The frontage of Gameshack in Grand Harbour may be unassuming, but step inside and it’s a shop full of energy and creativity.
There are several tabletops decorated with three-dimensional mini-landscapes, castles, futuristic post-apocalyptic cityscapes and small armies of carefully hand-painted figures.
If you’re lucky, you’ll see people, dice in hand, engrossed in manipulating those small figures, battling out scenarios against each other to see which army will prevail.
Welcome to the world of tabletop strategy gaming, a worldwide hobby that has captured the imagination of gamers for decades.
Steve Wilkins runs the shop with a lot of help from his young Caymanian assistant and he explained that the games are very different from fantasy computer games, for example.
“I personally prefer this because I prefer to play against real people and each game is entirely different. Computer games lock you into the programming so if you get to a certain level then start again you’d get back there quite quickly because you know the ropes.
“With this every game is different and you just don’t know what the outcome is going to be.”
Tabletop strategy games are played with rulers, dice and characters, which are hand-painted by the youngsters who play, explains Steve.
“We run hobby camps most school vacations. We get them modelling, painting and gaming, sometimes with little fun games to keep the enthusiasm going, like Arena of Death. And we sometimes give them certificates and cool badges if they complete a certain number of activities.”
With a palette of paint colours that includes Blood Red, Bestial Brown, Skull White, Graveyard Earth, Snakebite Leather and the delightful Vomit Brown, the tongue-in-cheek fantasy aspect of gaming presents itself in vivid hue.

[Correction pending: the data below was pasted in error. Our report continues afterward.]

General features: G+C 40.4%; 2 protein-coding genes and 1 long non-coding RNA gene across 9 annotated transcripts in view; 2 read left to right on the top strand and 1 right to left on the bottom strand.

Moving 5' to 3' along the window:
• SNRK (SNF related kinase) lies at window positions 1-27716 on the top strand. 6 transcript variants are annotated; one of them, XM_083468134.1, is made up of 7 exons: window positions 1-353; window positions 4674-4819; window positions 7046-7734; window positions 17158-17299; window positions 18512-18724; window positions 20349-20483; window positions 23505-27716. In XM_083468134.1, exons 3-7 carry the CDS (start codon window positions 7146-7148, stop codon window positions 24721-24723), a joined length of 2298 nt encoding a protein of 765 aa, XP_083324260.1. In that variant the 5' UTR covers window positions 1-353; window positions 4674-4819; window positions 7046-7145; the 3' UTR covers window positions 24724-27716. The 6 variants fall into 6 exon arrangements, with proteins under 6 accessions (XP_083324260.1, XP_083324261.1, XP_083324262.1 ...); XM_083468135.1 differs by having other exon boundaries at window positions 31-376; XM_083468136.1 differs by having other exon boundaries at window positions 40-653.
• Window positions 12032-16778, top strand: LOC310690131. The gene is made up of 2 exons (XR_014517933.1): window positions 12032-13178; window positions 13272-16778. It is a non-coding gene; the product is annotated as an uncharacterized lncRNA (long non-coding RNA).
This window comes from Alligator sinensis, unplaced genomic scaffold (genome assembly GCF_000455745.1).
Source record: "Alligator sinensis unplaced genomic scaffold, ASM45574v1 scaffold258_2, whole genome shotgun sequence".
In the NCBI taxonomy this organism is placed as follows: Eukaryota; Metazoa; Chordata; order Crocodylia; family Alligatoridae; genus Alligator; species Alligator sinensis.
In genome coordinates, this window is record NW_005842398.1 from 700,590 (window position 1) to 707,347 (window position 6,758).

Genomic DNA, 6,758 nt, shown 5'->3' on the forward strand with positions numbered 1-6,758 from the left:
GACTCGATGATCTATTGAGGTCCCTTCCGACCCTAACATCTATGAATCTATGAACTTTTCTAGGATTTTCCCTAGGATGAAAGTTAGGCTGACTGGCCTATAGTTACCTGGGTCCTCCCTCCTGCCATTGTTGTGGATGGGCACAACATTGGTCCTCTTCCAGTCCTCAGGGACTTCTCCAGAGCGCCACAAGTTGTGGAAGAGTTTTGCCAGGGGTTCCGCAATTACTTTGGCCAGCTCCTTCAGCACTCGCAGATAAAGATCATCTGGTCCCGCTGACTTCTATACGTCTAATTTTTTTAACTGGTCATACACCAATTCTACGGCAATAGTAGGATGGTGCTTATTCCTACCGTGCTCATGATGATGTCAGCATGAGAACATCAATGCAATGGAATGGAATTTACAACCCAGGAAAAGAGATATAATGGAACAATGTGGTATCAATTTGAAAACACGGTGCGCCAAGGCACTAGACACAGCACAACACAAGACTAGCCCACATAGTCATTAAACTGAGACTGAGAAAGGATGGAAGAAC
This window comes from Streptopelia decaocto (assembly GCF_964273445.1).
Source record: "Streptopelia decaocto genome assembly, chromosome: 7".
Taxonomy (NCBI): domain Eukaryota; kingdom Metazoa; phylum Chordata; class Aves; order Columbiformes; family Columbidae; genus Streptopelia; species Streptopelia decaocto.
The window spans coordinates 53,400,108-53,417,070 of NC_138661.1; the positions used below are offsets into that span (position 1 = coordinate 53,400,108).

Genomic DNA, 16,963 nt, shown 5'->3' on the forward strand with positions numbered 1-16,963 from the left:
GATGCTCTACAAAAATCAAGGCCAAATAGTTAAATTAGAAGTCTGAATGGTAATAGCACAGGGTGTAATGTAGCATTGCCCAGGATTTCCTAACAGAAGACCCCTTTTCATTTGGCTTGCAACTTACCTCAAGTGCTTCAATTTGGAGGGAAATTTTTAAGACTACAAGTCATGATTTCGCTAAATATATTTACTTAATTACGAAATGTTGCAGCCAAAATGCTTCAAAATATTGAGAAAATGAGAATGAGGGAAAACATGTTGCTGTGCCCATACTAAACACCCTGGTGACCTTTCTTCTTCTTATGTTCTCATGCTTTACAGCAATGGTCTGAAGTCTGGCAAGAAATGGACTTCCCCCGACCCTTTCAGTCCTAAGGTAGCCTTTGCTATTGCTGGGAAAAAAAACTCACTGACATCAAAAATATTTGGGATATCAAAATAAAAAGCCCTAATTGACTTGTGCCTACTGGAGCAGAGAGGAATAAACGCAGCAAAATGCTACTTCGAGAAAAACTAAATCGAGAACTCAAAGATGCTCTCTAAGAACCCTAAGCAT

There are three main gaming systems on show, made by Games Workshop, Flames of War and the famous Warhammer. Each has an initially-bewildering cast of characters including superhumans, space marines, aliens, eldars, monsters, goblins, orcs, dwarves, wizards, all with their own game character and different attributes of strength, magic and other abilities.
Currently a painting competition is taking place with the prize being a fully-assembled display quality painter High Elf Lord on a dragon. To enter, Steve says, all you need to do is purchase a small model and paint it. There’s also a competition to win painted high elf army models.
There are game books full of different scenarios that can be followed during a gaming session that outline different tasks to complete during a game, which can take anything from two hours to literally days depending on the amount of characters involved, says Steve.
“The bigger the army, the bigger the table needed to battle on. The 8×4 table allows you to play an apocalypse army which is one step up from the basic game and uses a lot of models– at the apocalypse level it could take a couple of days.
“Then there’s Bloodbowl, which is basically a board game of American football and there are all sorts of leagues and tournaments out there too,” he explains.
And whilst it’s fundamentally a lot of fun, the act of moving your army into positions where you can attack the opponent, hold designated ground or engage the opposition actually involves complex cerebral processing, says Steve.
“It’s strategic thinking, it helps with maths and a lot of companies now are taking it to the next level and using it in marketing.
We’re looking to get corporate guys down here to do fun days with their guys where teams could play against each other. Can the managers defeat other strategic thinkers? Let’s have a challenge and find out!”
Gameshack’s other popular lines include card games like Yu Gi Oh and Pokemon plus Magic: The Gathering which Steve says is designed more for the older player. As a sanctioned supplier, Gameshack is entitled to host tournaments, with registered players gaining points, entered as central data toward their total and ultimately their world ranking.
International tournaments even take place to find out the best players on the planet.
Seems that the only limits are indeed dependent on imagination; not quite what you anticipate when you stroll toward a humble shop doorway at Grand Harbour now is it?
For further information on clubs, competitions and masterclasses go to: www.gameshack.ky